LAS VEGAS – The first turn around the cloverleaf pattern was a little wide for Carlee Pierce during Tuesday’s sixth round of the Wrangler National Finals Rodeo.
Wide turns make things slower, but barrel racing is all about speed. Instead of making up ground, Pierce and Lolo compounded it, knocking down the third barrel and suffering a five-second penalty. That kept the Edmond, Okla., away from the pay window.
“I rode terribly,” said Pierce, a three-time NFR qualifier who grew up near Woodward, Okla., and lived in northwest Oklahoma for a number of years. “Lolo was a little out of control. All I can say is I’m thankful we weren’t expecting much this year.”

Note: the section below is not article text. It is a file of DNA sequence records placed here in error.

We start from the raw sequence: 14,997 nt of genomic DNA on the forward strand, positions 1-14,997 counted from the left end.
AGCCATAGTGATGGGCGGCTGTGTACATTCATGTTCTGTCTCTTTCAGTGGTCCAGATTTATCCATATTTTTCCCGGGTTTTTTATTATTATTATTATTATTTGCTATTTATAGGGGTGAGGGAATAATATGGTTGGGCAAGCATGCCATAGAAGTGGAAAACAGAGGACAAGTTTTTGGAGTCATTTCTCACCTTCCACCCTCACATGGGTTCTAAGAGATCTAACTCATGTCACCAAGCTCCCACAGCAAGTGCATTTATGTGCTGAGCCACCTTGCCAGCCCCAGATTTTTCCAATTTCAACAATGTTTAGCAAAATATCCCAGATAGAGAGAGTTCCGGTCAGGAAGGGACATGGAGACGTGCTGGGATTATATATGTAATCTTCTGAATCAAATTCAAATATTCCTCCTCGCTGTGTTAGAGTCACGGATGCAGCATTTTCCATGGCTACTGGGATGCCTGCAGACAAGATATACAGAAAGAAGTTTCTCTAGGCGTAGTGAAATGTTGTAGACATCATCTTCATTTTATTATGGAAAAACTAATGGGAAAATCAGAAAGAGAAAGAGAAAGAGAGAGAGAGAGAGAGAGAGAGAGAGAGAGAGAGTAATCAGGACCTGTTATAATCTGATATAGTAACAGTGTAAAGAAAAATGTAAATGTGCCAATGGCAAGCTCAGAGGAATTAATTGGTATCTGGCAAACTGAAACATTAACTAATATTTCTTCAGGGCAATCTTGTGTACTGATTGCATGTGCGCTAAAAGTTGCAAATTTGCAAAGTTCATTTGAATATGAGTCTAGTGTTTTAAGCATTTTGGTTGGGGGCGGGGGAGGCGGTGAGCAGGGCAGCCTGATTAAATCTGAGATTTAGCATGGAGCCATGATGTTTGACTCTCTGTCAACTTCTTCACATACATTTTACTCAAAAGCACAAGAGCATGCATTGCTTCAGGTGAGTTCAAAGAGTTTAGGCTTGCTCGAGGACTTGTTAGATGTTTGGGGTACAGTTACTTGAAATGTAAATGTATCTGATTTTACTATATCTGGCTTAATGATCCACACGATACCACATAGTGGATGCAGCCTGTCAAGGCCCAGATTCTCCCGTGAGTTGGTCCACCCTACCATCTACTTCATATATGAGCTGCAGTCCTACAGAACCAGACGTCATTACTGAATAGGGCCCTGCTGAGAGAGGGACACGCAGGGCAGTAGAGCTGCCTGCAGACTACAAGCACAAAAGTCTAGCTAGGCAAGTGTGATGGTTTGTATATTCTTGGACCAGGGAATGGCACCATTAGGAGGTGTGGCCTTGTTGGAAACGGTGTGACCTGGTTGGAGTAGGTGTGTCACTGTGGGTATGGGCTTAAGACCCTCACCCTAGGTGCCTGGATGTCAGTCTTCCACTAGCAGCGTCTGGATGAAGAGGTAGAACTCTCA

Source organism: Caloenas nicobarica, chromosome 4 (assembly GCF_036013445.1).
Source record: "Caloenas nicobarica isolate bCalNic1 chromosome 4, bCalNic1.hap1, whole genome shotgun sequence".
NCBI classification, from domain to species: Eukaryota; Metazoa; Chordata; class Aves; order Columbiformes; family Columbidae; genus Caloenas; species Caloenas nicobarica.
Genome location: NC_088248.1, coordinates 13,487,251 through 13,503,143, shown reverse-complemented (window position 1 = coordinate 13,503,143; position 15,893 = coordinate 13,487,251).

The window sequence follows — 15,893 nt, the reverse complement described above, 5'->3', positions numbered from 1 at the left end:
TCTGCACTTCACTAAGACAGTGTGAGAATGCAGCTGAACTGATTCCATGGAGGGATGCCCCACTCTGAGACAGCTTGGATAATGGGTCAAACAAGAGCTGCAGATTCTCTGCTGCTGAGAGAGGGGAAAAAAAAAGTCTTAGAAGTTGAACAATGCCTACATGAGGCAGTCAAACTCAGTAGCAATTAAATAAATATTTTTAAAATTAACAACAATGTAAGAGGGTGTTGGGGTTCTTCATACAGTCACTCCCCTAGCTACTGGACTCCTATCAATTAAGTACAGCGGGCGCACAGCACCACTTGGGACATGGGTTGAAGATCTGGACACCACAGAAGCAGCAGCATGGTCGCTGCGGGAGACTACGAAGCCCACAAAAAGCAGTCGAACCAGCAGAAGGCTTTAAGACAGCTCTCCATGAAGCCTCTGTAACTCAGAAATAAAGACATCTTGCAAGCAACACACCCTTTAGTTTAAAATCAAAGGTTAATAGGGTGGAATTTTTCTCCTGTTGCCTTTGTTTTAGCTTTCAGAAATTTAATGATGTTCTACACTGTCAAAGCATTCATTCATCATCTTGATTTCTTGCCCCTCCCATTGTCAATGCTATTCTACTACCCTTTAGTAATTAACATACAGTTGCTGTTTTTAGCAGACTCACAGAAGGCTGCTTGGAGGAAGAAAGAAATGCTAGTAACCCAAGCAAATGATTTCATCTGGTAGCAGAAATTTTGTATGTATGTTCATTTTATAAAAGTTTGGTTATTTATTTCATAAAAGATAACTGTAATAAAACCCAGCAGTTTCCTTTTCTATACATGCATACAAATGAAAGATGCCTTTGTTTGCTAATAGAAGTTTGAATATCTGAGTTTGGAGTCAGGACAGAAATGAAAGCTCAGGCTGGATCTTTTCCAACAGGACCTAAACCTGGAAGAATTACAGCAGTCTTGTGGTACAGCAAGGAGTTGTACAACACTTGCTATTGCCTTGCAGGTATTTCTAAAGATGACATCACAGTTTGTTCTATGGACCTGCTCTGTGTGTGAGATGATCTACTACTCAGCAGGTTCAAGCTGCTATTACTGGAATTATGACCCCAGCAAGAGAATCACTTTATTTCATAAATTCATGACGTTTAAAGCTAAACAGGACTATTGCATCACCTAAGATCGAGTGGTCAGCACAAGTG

Pierce wasn’t expecting much out of the horse, whose registered name is Easy Streakin April, because Lolo is just 6 years old. The mare with a strong pedigree still has a lot of learning to do, and she’s getting a crash course inside the Thomas and Mack Center.
“I think six runs in a row is a lot for a young horse,” said Pierce, who will stay with Lolo instead of trying to utilize another youngster, her backup horse, Tiny, a 5-year-old sorrel mare. “I’m disappointed in my riding and not so much her run.”
Just four rounds remain in the 2014 ProRodeo season, and she hopes to cash in at the most lucrative rodeo in the world. Go-round winners earn $19,000 each night, so there’s a lot of room for growth. The most important thing for the Oklahoma cowgirl, though, is to keep the education process positive for Lolo.
“She is a very cool horse,” Pierce said. “I have a bit of a wild side and like to go fast, and I wasn’t as focused as I needed to be.”
That will change soon enough.